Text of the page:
__/ [Larry Qualig] on Sunday 19 February 2006 07:56 \__
> Roy Schestowitz wrote:
>> __/ [Larry Qualig] on Sunday 19 February 2006 06:36 \__
>> > < snip>
>> >> > The important thing to remember is that the console can be as easy to
>> >> > use and as capable as the GUI, you can do pretty much everything in
>> >> > it. Which means that old "junk" hardware that isn't even capable of
>> >> > *running* X11 and modern windowmanagers, or don't run them well at
>> >> > all, can run very well indeed and be quite capable machines even now.
>> >> > Maybe some use can be put to pratically antique hardware eh folks?
>> >> It's rarely worth the electricity consumption though.
>> > Out of curiousity guys... (Roy & Liam) - Where do you draw the line as
>> > to what hardware is still useful and what isn't? From the thread it
>> > sounds like Liam is thinking of running something on an old 386 and Roy
>> > wants "newer" hardware.
>> It sure sounds like Liam eyes a 486 (or earlier). I once worked with a
>> 75MHz Pentium at work. It wasrunning Mandrake and was only useful for run-
>> ning GIMP in the background, once in a few weeks. The other machines at
>> the office were Windows workstations and an iMac. I thought about grabbing
>> an old 166MHz machines from home, but I soon realised it would be useful
>> for nothing. It didn't even have an Ethernet card and handling it was not
>> worth the time. It often boils down to needs for an upgrade, which makes
>> matters utterly unappealing (appalling rather).
>> > Of course a lot of it will come down to what you plan on doing with the
>> > system.
>> > Me for example... I have an old Dell - something machine. It's a P3-800
>> > with 512 Megs of RAM. I have a little over 250-Gigs of HDD space in
>> > there (250G + 15G) and I'm up this late tonight installing the Kubuntu
>> > DVD on the machine (so I guess it has a DVD drive as well).
>> This is not a low-spec machine. It's very workable with just about any
>> UNIX variant. Such machines are possibly what Bill Gates smashes with a
>> hammer for light amusement. He did, after all, suggest that hungry chil-
>> dren in Africa use mobile phones and PDA's to "connect with the modern
> Just a couple of minutes ago I bailed out on the "Kubuntu DVD" install
> and went with the generic Ubunutu-CD (5.10) instead. The main reason is
> the DVD had read errors about half way in to the install. I could have
> burned another DVD from the ISO but then I started thinking about this
> a bit.
Not that it matters, but it would be ego food if you had burned that CD
with Nero upon Windows XP (or that built-in Roxio-bred wizard).
> It's not like my desktop SuSE system where I want OpenOffice, Gimp and
> all that stuff. This machine is basically going to be sitting in a
> storage room down in the basement serving files. I don't really need
> (or want) all that extra stuff on it. So I went with the "ligher"
> version of Ubuntu and figure that a Gnome setup would also be nice.
It gives diversity and accommodates stubborn installations (haven't come
across one yet). It is also a valued step towards familiarity with other
desktop environments, which improves one's judgment. I still use Ubuntu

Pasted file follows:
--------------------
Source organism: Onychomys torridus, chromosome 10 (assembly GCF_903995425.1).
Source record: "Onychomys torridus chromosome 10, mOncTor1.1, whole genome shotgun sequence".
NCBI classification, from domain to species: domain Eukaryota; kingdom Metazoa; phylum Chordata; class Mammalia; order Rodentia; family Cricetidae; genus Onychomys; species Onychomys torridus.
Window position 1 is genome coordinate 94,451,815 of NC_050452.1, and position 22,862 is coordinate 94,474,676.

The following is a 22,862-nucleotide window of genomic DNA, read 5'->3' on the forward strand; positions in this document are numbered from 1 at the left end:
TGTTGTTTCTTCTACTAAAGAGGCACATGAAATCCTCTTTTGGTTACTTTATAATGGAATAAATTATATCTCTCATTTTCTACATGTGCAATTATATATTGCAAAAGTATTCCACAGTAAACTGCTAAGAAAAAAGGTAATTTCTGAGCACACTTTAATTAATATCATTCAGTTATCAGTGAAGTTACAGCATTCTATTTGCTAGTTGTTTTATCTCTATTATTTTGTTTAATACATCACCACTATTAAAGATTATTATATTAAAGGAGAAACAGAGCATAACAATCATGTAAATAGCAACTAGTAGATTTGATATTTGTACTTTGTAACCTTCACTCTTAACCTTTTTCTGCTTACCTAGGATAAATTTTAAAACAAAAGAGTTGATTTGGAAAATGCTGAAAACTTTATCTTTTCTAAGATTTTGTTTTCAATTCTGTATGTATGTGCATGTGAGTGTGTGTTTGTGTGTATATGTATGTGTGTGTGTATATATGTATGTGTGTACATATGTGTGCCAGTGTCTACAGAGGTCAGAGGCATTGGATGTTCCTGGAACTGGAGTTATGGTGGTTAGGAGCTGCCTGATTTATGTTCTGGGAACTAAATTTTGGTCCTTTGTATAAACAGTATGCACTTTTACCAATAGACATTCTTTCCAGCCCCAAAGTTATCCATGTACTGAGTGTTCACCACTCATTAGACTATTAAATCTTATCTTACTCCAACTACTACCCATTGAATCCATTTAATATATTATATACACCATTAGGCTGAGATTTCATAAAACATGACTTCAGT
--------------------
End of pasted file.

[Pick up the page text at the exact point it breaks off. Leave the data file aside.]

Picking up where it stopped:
for all my VNC needs, of which there is one that is associated with my em-
> The Dell machine itself isn't all that bad. It's actually built very
> well and is extremely quiet. It's old enough to have been built in the
> day when Dell made high quality PC's. The new Dells... it seems like
> the quality on the newer desktop units has dropped a bit lately.
Yes, I came to realise the factor of machine _role_, which is why I run
Ubuntu at work. Look at the result:
09:24:21 up 131 days, 1:14, 6 users, load average: 0.00, 0.00, 0.00
It's Ubuntu 4 by the way. I never even bothered to have it patched. Never
experienced a bug or was forced to reboot, yet. Linux can be boring.
>> > I'm not 100% sure what I plan on doing with this. Most likely it'll be
>> > some sort of file server. I'm thinking of using it as a destination for
>> > backups of the other machines. So being a file server CPU performance
>> > isn't all that critical so it should have more than enough oomph to do
>> > that. I might also fool around with putting an IMAP mail server on
>> > there too.
>> This gives me a window to introduce another use of low-end Linux boxes.
>> The 'mother ship' is at the University and it is backed up automatically
>> (cron job) on the local SAN. Everything I ever do involved an SSH connec-
>> tion to this machine, either from work (Ubuntu) or from home (SuSE). These
>> machines are also used for replication of the hard-drive in 3 isolated
>> places (using recursive SCP). How does it relate to the subject at hand?
>> None of these machines is high-spec'ed. Power and capacity is not needed.
>> > So back to the original question... what would you guys think is too
>> > old for service?
>> /What/ service? That's the question.
> Not really sure yet. A separate box with some big disks for file
> backup. Maybe an IMAP mail server. (IMAP would be very light duty
> work.) Hopefully I can find something interesting to do with it.
> Otherwise it's something out on the network that I can experiment with.
> Wow, it's 3:00AM out here... time to start downloading the updates and
> get some sleep.
With large hard-drive capacity, you can make use of rich media, either au-
dio or video. When I come to think of it, the main purpose of my computer
at home is for music. The other is SSH to other workstation, which makes
it merely a terminal, a host, a relic. Yet, it obviated the need for that
Windows 98 laptop, which I recently handed over to my sister. No more Wi-
namp. No more PuTTY.
Good luck with the new machine,
Roy S. Schestowitz
http://Schestowitz.com | SuSE Linux | PGP-Key: 0x74572E8E
9:25am up 1 day 21:44, 9 users, load average: 0.54, 0.26, 0.09
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